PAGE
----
Posts on this blog reflect the opinions of individual ABM members, not the organization as a whole.
Fact or fiction: Is breastfeeding actually linked with a lower risk of childhood obesity? The common thinking for the past several years has been “yes,” based on comprehensive analyses from the US Agency for Healthcare Research and Quality and the World Health Organization. However, two recent articles have disputed these conclusions. Considerable media attention has surrounded new data from the Promotion of Breastfeeding Intervention Trial (PROBIT), published in the Journal of the American Medical Association (JAMA) on March 13, and in a January 31 article in the New England Journal of Medicine (NEJM) on obesity myths by Casazza et al. We discuss both articles’ conclusions, as the public tries to make sense of all the conflicting information. Read the rest of this entry »
Lisa Selvin’s provocative article, “Is the Medical Community Failing Breastfeeding Moms?” has elicited a wide range of reactions from the breastfeeding community. Some have argued that the piece, which focuses on unmet needs of mothers who encounter physiologic problems with breastfeeding, “sensationalizes” breastfeeding, making it sound so treacherous and difficult that mothers should avoid it altogether.
I would argue that there’s a very fine line between “sensationalizing” and “truth in advertising.” Reproductive biology is imperfect — some couples can’t conceive, and some pregnancies end in miscarriage or stillbirth. The silence around these losses and the isolation that women have historically experienced has probably worsened the suffering for many women. On the other hand, emphasizing these risks and creating a culture of fear harms the majority of mothers who will have successful pregnancies and births. Read the rest of this entry »
I started my internship in Ob/Gyn the day my first child turned three months old, walking down Brookline Avenue to Brigham and Women’s Hospital with a Pump-in-Style slung on my back and a vague determination to breastfeed. The first day of orientation, I went hunting for the lactation room I’d been told was on the 15th floor of the hospital, only to learn that it had been closed months ago. Some merciful nurses let me into their break room, and I pumped hunched in a corner, contemplating this inauspicious beginning to working motherhood.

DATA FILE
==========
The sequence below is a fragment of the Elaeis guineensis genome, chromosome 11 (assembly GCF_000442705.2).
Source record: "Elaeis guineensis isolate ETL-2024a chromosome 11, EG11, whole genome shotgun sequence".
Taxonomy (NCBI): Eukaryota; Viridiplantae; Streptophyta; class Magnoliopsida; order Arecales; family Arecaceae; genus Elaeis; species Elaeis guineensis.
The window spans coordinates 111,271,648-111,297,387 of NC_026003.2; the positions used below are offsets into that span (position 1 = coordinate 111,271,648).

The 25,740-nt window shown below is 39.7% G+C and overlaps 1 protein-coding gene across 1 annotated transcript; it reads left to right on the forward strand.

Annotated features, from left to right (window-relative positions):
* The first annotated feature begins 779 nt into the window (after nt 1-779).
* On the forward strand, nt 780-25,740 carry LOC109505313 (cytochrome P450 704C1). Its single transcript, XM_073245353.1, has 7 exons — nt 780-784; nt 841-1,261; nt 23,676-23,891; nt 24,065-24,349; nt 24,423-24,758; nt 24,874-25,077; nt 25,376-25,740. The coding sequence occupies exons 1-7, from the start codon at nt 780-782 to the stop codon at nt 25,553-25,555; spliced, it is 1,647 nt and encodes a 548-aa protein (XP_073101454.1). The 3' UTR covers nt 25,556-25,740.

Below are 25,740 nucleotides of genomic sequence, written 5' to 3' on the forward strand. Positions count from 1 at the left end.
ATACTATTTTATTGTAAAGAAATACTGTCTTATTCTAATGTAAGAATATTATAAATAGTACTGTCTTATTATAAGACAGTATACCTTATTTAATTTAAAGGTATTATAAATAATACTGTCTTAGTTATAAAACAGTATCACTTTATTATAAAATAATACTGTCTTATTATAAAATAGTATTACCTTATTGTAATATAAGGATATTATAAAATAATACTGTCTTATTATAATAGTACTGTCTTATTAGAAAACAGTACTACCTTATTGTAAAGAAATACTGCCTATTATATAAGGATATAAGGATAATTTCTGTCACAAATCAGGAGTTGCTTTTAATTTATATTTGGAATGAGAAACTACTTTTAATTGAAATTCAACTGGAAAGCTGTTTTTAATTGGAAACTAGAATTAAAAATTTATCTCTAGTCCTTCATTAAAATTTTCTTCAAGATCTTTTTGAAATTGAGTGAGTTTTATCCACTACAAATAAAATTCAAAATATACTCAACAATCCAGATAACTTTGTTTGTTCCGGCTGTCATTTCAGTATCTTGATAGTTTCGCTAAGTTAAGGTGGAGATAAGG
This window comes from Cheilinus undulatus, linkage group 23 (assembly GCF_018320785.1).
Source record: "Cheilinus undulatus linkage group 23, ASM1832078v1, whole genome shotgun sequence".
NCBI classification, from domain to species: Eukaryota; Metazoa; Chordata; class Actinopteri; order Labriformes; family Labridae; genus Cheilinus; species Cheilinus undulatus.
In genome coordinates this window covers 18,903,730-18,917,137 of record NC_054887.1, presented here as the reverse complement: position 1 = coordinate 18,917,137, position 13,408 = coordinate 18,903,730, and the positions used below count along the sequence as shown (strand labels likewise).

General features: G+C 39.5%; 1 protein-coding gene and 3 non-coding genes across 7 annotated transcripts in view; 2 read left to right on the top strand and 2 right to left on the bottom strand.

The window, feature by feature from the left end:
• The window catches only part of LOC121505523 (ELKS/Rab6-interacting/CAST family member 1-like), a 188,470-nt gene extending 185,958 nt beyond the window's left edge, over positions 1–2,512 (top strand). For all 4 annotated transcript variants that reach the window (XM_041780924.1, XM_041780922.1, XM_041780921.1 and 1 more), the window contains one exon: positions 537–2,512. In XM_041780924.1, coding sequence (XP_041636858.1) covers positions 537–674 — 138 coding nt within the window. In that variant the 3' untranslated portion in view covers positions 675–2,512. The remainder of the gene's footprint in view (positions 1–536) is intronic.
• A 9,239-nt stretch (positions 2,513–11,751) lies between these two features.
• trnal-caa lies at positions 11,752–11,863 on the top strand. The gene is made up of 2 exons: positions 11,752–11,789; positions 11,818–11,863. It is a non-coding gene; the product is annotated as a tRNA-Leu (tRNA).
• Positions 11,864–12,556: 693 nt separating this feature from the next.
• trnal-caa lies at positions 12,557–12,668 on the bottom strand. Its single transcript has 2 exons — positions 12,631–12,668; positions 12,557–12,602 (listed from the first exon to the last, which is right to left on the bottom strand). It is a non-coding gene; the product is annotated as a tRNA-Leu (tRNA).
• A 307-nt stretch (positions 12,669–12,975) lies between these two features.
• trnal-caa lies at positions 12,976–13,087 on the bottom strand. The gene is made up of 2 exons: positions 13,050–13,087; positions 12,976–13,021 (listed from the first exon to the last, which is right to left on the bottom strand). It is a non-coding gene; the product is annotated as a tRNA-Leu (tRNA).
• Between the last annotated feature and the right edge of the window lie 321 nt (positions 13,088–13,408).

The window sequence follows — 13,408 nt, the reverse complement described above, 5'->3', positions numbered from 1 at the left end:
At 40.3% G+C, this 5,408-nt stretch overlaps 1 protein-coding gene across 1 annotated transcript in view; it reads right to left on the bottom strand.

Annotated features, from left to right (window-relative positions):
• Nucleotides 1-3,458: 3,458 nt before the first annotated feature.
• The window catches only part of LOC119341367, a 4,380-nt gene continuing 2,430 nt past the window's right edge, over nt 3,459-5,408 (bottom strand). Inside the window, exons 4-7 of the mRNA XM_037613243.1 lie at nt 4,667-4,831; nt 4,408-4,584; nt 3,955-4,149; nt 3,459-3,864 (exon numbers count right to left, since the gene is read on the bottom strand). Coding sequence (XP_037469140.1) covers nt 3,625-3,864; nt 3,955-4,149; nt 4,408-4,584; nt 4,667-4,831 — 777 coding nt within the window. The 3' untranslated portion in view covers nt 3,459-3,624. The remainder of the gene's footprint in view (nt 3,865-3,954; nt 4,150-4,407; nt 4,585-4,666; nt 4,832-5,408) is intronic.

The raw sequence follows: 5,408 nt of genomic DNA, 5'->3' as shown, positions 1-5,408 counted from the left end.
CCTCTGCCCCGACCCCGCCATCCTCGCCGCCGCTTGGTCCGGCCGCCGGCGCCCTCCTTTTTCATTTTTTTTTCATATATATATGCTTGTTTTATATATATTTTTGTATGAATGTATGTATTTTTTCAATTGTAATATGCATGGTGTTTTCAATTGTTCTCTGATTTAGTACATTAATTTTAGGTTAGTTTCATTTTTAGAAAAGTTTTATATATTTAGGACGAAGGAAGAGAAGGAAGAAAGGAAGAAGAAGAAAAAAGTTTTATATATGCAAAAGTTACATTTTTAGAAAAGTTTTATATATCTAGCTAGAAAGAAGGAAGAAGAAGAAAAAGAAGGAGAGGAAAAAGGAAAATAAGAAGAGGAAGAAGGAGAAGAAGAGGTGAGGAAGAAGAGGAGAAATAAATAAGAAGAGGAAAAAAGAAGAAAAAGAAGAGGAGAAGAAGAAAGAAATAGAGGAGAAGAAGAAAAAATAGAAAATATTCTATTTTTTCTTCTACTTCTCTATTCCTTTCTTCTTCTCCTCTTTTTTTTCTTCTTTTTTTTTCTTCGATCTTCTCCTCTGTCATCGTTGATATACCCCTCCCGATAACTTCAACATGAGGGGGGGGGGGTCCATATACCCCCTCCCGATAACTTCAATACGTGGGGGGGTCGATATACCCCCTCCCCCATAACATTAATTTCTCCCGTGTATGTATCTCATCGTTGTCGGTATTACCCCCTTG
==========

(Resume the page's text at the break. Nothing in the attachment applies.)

After a few days, I found the actual lactation room (on the 9th floor of a different building), and I settled into a routine of blending clinical work with every-three-hour breaks. This was before hands-free pumping bras, and I gradually mastered the art of balancing bottles on my knees while answering pages and reviewing patient charts. By the time I had my first overnight call, I’d learned to pre-assemble my pump parts, screwing the flanges onto the bottles at home and covering them with sandwich bags so I could save a few precious seconds. That first night, I forgot to pack tops for the bottles, and found myself in the newborn nursery and Mass General, where more merciful nurses borrowed tops from sterile water bottles so I could take my milk home.
Another call shift, after an increasingly excruciating six hours of catching babies and writing progress notes, I staggered into the storage closet / pumping room to discover that I had the wrong pump attachment. The midwife on call came to my rescue, tracking down the right tubing and bringing me a tangy cranberry-juice-and-Shasta-ginger-ale cocktail.
Like every mother who juggles pumping and working, I could go on and on– the pumping in airplane bathrooms on long haul flights, the Fed Ex’ing of 100 ounces of pumped milk on dry ice to my in laws when my husband took our son to visit them, and the sweet, sweet comfort of putting my baby to breast after a 36-hour shift.
Most of all, I am grateful – grateful to a confluence of people and circumstances that made it possible for me to continue breastfeeding through my child’s first year and beyond. Eleven years later, I realize that there was not “one thing” that made it possible – in fact, there were multiple factors that helped me succeed. And if we want to build a breastfeeding culture, we need to build multiple influences into every mother’s experience so that she has the best chance of succeeding. Read the rest of this entry »